When people see a still camera, they know they are supposed to pose. When they see a movie camera, they know they are supposed to do something. Only infants and trained performers know how to act normally before the camera. The subjects of “16mm Postcards: Home Movies of American Jewish Visitors to 1930s Poland,” an exhibit at the Yeshiva University Museum, behave as they are expected to; they form into lines, wave at the camera, walk forward smiling intensely, clown around, and show off their children. A few refuse to be recorded. One covers his face with a book and a tallit bag and rapidly walks away.
There is an ethnography of gestures, and some of the performances show the differences between the natives and the visitors. Americans wave to the camera by raising their right arm and moving it from side to side; Poles wave by putting their right arm forward and flapping their hand. There seem to be differences in the way people hold themselves and move: city folk stand erect and walk briskly, while the country folk stoop a bit and do not seem to be in such a hurry.
The most important thing about the people caught on film in “16mm Postcards” is that they are nothing special. Not to us anyway. They may have been special to the people who took these amateur movies and to their intended audience—friends, family, Landsmannschaften—but they are displaced in this 21st-century-museum setting. It is their aura of the quotidian, however, the very sense of how ordinary they are, that makes watching them go about their paces in the stuttering movements of these simple films so fascinating.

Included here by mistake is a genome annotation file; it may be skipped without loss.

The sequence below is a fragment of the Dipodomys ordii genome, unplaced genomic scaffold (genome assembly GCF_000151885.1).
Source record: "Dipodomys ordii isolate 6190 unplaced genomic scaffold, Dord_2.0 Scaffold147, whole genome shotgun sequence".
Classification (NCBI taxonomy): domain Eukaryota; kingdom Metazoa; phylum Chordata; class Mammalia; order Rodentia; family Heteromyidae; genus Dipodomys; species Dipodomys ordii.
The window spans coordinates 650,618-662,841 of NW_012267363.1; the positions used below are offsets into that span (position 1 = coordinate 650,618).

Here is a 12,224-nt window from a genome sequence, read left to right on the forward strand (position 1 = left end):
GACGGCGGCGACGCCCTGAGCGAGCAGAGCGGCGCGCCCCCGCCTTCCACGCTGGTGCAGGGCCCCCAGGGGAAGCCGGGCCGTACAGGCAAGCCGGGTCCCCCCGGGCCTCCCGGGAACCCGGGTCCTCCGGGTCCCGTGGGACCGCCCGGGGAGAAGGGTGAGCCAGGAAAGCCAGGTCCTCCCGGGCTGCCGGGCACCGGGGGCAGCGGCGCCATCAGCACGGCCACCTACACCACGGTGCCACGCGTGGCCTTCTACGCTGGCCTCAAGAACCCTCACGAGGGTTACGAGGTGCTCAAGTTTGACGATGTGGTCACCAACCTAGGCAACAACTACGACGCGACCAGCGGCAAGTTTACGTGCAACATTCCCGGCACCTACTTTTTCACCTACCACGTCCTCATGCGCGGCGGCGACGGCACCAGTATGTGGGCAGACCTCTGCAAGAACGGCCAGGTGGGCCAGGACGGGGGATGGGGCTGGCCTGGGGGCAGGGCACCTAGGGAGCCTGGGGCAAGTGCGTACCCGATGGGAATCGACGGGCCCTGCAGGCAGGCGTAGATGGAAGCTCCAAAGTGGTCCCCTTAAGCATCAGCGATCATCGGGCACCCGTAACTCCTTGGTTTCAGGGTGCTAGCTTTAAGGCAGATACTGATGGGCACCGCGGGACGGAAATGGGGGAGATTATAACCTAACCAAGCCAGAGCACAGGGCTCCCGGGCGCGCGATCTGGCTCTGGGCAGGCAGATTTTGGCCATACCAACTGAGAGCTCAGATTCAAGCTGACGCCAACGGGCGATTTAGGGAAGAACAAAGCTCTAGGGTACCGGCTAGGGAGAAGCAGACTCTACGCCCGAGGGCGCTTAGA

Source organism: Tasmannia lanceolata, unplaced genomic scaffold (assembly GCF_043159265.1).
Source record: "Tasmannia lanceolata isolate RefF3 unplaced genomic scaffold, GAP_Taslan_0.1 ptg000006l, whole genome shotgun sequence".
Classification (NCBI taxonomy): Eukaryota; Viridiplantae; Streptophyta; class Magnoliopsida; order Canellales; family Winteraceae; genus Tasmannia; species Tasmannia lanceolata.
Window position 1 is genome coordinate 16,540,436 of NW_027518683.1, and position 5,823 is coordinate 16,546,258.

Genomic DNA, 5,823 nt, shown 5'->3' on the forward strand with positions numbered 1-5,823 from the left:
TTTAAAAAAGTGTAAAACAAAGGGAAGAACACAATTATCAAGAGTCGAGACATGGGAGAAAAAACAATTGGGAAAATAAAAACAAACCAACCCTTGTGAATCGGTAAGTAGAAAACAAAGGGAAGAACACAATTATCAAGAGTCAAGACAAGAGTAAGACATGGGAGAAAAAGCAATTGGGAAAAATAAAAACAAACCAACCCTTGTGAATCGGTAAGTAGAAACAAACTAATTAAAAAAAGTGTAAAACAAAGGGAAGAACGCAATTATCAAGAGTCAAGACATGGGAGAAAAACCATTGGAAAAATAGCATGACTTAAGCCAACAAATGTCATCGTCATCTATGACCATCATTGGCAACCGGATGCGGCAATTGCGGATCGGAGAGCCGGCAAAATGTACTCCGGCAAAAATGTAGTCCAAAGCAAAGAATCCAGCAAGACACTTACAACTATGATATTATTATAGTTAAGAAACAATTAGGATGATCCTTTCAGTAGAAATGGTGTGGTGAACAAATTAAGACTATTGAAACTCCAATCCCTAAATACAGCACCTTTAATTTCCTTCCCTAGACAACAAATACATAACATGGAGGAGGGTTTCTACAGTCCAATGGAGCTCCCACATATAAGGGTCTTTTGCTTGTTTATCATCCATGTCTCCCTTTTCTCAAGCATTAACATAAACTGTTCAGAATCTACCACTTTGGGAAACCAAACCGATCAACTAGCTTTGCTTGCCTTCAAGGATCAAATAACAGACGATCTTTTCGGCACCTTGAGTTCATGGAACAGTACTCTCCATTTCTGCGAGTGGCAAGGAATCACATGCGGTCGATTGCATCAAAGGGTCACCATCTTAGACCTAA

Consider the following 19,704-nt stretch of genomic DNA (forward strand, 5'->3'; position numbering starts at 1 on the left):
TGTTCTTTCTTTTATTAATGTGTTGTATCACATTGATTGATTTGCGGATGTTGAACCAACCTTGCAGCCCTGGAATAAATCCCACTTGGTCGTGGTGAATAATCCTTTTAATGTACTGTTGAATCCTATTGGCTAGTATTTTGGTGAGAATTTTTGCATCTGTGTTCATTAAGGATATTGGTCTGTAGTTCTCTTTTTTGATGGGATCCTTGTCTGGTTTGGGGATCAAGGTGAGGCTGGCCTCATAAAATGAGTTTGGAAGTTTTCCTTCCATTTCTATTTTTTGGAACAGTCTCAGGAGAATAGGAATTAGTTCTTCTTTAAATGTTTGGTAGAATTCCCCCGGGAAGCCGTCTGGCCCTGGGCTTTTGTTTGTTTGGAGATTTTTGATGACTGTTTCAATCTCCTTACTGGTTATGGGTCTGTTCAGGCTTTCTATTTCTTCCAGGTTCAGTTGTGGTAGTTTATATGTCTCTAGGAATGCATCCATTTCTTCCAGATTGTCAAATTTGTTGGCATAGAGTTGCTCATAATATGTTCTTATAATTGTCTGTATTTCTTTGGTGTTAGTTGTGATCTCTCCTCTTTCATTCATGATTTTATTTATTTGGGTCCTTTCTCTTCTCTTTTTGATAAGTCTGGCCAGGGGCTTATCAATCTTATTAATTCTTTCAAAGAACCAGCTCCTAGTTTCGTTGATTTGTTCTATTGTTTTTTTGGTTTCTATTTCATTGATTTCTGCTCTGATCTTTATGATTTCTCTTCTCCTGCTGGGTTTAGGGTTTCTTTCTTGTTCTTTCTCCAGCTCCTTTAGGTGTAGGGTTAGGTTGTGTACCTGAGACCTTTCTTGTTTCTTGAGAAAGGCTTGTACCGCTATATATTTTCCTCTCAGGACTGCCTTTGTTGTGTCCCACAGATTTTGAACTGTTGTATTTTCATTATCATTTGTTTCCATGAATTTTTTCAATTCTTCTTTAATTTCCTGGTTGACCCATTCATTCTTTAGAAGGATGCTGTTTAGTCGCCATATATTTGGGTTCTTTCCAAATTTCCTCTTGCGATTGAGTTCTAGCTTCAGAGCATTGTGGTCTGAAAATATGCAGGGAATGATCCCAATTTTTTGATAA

The heart of “16mm” is four compilations, each 8 to 12 minutes long, of segments from movies taken by American visitors to Poland in the decade before the outbreak of the Second World War. The films were culled from the extensive holdings of the YIVO Institute for Jewish Research by Zachary Paul Levine, assistant curator at the Yeshiva University Museum, and Jesse Cohen, YIVO’s Photo and Film Archivist. Most of the cinematographers were immigrants to America who were returning to visit their Alte Heym. (The exhibit closed in early January 2011, but the films can still be watched on the Center for Jewish History’s website.)